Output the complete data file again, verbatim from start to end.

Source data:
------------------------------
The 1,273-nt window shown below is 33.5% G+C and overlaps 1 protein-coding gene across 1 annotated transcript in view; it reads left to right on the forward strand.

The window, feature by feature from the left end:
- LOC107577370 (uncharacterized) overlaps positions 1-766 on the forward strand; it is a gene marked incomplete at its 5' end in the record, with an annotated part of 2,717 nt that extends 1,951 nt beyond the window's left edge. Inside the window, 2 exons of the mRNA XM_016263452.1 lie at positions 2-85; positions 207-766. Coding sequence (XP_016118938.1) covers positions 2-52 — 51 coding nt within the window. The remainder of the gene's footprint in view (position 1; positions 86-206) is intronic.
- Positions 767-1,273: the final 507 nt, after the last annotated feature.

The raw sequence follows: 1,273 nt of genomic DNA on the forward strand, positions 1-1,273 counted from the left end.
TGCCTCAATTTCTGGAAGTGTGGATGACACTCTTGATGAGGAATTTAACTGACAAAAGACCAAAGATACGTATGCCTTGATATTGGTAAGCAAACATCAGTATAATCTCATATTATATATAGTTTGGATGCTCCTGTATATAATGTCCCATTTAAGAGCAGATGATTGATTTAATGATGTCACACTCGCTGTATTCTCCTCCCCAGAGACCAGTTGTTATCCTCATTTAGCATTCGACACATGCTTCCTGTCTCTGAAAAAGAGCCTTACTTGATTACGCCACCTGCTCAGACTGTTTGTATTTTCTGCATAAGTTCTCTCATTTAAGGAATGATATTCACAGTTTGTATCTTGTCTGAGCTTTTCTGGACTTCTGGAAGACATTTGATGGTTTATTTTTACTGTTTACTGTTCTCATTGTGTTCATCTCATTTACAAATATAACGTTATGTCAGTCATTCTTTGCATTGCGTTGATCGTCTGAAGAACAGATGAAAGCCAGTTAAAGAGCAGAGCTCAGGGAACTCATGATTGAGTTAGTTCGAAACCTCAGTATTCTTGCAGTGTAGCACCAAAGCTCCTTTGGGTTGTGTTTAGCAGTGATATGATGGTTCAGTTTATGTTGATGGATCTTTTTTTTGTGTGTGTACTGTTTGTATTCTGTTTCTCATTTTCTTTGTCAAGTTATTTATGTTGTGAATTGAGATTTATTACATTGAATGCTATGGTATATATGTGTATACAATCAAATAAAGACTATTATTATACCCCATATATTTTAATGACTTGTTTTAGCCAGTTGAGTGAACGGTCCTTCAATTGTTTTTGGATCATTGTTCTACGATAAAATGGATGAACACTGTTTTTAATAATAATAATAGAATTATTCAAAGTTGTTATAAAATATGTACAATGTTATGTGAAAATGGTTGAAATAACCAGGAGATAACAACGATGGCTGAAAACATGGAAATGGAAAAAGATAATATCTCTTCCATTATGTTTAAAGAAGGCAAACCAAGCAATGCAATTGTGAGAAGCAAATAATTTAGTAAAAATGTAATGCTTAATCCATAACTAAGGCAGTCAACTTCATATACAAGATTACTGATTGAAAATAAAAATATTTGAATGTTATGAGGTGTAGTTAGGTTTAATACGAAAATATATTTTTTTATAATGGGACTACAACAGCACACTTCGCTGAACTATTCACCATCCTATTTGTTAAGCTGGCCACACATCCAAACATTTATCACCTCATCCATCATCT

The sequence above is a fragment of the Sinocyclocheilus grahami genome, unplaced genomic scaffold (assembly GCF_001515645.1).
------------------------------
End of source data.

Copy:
The 1,273-nt window shown below is 33.5% G+C and overlaps 1 protein-coding gene across 1 annotated transcript in view; it reads left to right on the forward strand.

The window, feature by feature from the left end:
- LOC107577370 (uncharacterized) overlaps positions 1-766 on the forward strand; it is a gene marked incomplete at its 5' end in the record, with an annotated part of 2,717 nt that extends 1,951 nt beyond the window's left edge. Inside the window, 2 exons of the mRNA XM_016263452.1 lie at positions 2-85; positions 207-766. Coding sequence (XP_016118938.1) covers positions 2-52 — 51 coding nt within the window. The remainder of the gene's footprint in view (position 1; positions 86-206) is intronic.
- Positions 767-1,273: the final 507 nt, after the last annotated feature.

The raw sequence follows: 1,273 nt of genomic DNA on the forward strand, positions 1-1,273 counted from the left end.
TGCCTCAATTTCTGGAAGTGTGGATGACACTCTTGATGAGGAATTTAACTGACAAAAGACCAAAGATACGTATGCCTTGATATTGGTAAGCAAACATCAGTATAATCTCATATTATATATAGTTTGGATGCTCCTGTATATAATGTCCCATTTAAGAGCAGATGATTGATTTAATGATGTCACACTCGCTGTATTCTCCTCCCCAGAGACCAGTTGTTATCCTCATTTAGCATTCGACACATGCTTCCTGTCTCTGAAAAAGAGCCTTACTTGATTACGCCACCTGCTCAGACTGTTTGTATTTTCTGCATAAGTTCTCTCATTTAAGGAATGATATTCACAGTTTGTATCTTGTCTGAGCTTTTCTGGACTTCTGGAAGACATTTGATGGTTTATTTTTACTGTTTACTGTTCTCATTGTGTTCATCTCATTTACAAATATAACGTTATGTCAGTCATTCTTTGCATTGCGTTGATCGTCTGAAGAACAGATGAAAGCCAGTTAAAGAGCAGAGCTCAGGGAACTCATGATTGAGTTAGTTCGAAACCTCAGTATTCTTGCAGTGTAGCACCAAAGCTCCTTTGGGTTGTGTTTAGCAGTGATATGATGGTTCAGTTTATGTTGATGGATCTTTTTTTTGTGTGTGTACTGTTTGTATTCTGTTTCTCATTTTCTTTGTCAAGTTATTTATGTTGTGAATTGAGATTTATTACATTGAATGCTATGGTATATATGTGTATACAATCAAATAAAGACTATTATTATACCCCATATATTTTAATGACTTGTTTTAGCCAGTTGAGTGAACGGTCCTTCAATTGTTTTTGGATCATTGTTCTACGATAAAATGGATGAACACTGTTTTTAATAATAATAATAGAATTATTCAAAGTTGTTATAAAATATGTACAATGTTATGTGAAAATGGTTGAAATAACCAGGAGATAACAACGATGGCTGAAAACATGGAAATGGAAAAAGATAATATCTCTTCCATTATGTTTAAAGAAGGCAAACCAAGCAATGCAATTGTGAGAAGCAAATAATTTAGTAAAAATGTAATGCTTAATCCATAACTAAGGCAGTCAACTTCATATACAAGATTACTGATTGAAAATAAAAATATTTGAATGTTATGAGGTGTAGTTAGGTTTAATACGAAAATATATTTTTTTATAATGGGACTACAACAGCACACTTCGCTGAACTATTCACCATCCTATTTGTTAAGCTGGCCACACATCCAAACATTTATCACCTCATCCATCATCT

The sequence above is a fragment of the Sinocyclocheilus grahami genome, unplaced genomic scaffold (assembly GCF_001515645.1).